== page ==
what we eat

Hi, all.  This piece sprang from a conversation I had with a friend about food/lifestyle choices.  I do not judge anyone for their choices–this is just an exploration.  I will try very hard to offend everyone equally in this poem.

there is asceticism in eating
or not eating, the laws for not mixing
meat & dairy & all those prohibitions
& different dishes
the story of daniel the slave
eating pulse to obey
even in babylon

wiped away when Christ said
it is what comes out of  mouths
that makes us unclean, not
the flesh we take in

the halal & haraam

food, what we eat
is spiritual,
at its most basic–
practical worship

saying grace before meals
the body & blood of communion
ritual cannibalism

if i could i would root
and shape substance from sunlight
& rainwater, like plants do;
grow where nothing dies
to feed this need for matter,
the small blocks that I am
always hungry,

but i cannot draw substance
from nothing, and this mouth
loves the taste of meat. prometheus
brought fire and I will use it

primitive, primal
that hunter under my skin
thanks the givers–not the sanitized
wrapped packages but the lives,
the furred & feathered

there can be no disconnect
from these lives i swallow

About Susan L Daniels

I am a firm believer that politics are personal, that faith is expressed through action, and that life is something that must be loved and lived authentically--or why bother with any of it?
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29 Responses to what we eat

  1. annotating60 says:

    I especially liked your last two lines. It is a resonating image. KB

  2. rebecca2000 says:

    I love this. Don’t you love it when you’re inspired from a fun conversation?

  3. Trent Lewin says:

    Seldom has a thumping cavewoman written such lovely poetry.

    • me like meat. you catch me meat, me cook it. me one small step above monkey, me think. Nah–monkey has me beat–he poops on keyboards.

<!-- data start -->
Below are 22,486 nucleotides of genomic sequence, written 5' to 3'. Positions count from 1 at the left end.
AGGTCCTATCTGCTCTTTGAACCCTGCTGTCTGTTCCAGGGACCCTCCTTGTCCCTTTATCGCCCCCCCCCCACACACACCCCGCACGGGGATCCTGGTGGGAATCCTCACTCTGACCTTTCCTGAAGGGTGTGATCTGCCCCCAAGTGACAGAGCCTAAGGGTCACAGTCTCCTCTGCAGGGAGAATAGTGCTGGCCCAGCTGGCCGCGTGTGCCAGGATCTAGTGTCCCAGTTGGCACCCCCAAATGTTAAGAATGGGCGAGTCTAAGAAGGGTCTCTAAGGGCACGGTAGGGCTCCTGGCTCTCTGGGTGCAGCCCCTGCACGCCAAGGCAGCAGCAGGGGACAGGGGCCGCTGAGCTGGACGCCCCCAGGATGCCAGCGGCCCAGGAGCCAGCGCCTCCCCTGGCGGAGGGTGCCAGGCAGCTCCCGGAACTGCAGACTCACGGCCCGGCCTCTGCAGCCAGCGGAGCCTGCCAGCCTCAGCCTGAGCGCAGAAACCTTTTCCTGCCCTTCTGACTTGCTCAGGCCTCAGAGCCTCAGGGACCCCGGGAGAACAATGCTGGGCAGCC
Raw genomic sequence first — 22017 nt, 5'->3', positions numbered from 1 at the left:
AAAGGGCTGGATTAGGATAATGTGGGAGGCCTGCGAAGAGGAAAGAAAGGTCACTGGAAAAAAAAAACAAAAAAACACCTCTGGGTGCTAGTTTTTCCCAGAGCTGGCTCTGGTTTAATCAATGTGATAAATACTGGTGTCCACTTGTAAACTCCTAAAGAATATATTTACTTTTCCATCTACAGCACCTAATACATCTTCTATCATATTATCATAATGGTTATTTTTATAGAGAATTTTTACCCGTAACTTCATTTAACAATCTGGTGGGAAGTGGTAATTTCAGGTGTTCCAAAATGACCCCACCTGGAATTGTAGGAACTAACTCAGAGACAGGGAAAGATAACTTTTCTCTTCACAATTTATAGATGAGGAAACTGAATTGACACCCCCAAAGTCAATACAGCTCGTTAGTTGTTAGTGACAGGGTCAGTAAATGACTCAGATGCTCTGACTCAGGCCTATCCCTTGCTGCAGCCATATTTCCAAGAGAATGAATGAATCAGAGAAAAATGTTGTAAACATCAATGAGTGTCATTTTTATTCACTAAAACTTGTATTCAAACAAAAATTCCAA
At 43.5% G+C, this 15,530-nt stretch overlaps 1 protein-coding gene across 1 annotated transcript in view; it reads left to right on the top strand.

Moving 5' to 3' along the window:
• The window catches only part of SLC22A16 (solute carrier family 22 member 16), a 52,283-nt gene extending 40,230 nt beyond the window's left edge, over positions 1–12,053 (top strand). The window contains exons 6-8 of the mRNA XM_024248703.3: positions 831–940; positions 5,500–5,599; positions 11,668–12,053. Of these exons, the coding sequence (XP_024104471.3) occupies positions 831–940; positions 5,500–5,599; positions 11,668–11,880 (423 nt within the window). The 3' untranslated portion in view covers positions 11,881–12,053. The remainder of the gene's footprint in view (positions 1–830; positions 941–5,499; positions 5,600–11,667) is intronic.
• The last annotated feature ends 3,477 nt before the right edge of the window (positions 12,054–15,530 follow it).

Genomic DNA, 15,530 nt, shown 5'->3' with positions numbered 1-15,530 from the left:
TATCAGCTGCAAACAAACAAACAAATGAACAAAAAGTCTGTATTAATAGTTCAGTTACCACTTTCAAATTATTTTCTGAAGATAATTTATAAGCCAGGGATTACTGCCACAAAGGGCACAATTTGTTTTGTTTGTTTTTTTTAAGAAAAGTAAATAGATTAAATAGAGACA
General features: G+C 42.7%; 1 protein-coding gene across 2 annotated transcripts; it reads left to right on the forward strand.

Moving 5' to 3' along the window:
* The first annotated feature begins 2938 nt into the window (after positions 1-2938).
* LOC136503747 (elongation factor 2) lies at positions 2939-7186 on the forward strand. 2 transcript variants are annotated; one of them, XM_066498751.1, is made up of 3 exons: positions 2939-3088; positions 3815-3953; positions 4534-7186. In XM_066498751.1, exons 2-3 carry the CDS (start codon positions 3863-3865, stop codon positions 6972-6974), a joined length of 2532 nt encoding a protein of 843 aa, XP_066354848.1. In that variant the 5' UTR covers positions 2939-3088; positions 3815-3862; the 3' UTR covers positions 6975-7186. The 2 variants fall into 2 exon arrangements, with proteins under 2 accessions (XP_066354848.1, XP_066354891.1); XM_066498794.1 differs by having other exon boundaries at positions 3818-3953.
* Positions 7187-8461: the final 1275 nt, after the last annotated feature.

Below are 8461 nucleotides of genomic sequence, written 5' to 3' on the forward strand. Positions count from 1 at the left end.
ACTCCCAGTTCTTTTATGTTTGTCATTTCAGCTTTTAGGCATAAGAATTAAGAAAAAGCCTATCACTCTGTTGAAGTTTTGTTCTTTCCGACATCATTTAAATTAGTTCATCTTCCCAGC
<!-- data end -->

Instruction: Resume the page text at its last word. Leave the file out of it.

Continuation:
• Trent Lewin says:

        You rock Susan. If for no other reason than you get my jokes. But there are many other reasons. I am also big carnivore. Much bigger than monkey. Mildly cleaner too.

        • 🙂

          You rock too, for making me laugh and think simultaneously. By the way, the getting of my jokes is high on my list of what I expect from my friends and sig other. Nothing worse than that “huh?” look on a face I once thought intelligent, but I digress…I am far too clean to be a convincing cavewoman.

          • Trent Lewin says:

            Yeah I hear you there. I’m not positive my wife fully gets my odder bits of humour but she seems to tolerate them. But she is a very strange duck. Well, one day you will have to come over and I will cook you a hardcore prime rib and ply some insane, ranting spoken word out of you with the healthy draughts of a wine skin. My wife will laugh – she doesn’t partake of wine or such meat. Odd duck indeed. Have you ever considered a poem about the cave woman in the antique shop? She is wearing wooden shoes and her purse is full of rocks so that she can protect herself against the mob, but rocks are a poor choice for self protection when perusing antiques.

            • Oh–that sounds like a fun evening, and one I would not want to miss. I want to meet the woman who does not partake of wine or red meat, and tolerates your sense of humor. I’m in–or you guys can skip across the border, kids in tow, and I will listen to insane prose provoked by sangria and NY strip 😉

              If we ever do this, God bless the adults & children who will have to witness this…

              Oh, I like the cavewoman in an antique shop & will have to sleep on that idea.

  4. Food for thought . . .

  5. sonofwalt says:

    Ah, yes. I do love the native American way of thanking the soul of the deer for giving its life for our sustenance. There is no disconnect, as you say.

  6. nelle says:

    Not a pleasant thing, what the universe presented us as our options for nutrition. Perhaps enlightenment comes when we find a way to do no harm yet sustain ourselves.

  7. You are what you eat, they say. Makes me wonder about some people what the hell it was that they ate. 🙂

  8. Pingback: WHAT WE EAT | edge of frog

  9. 17rick47 says:

    A link to this poem can now be found at ‘edge of frog’

  10. Green Speck says:

    An unusual meal I would say 😉

  11. quite an eclectic approach towards food consumption with meaning on so many levels!

  12. ‘primitive, primal
    that hunter under my skin
    thanks the givers–not the sanitized
    wrapped packages but the lives,
    the furred & feathered’

    You are good, Susan. 🙂

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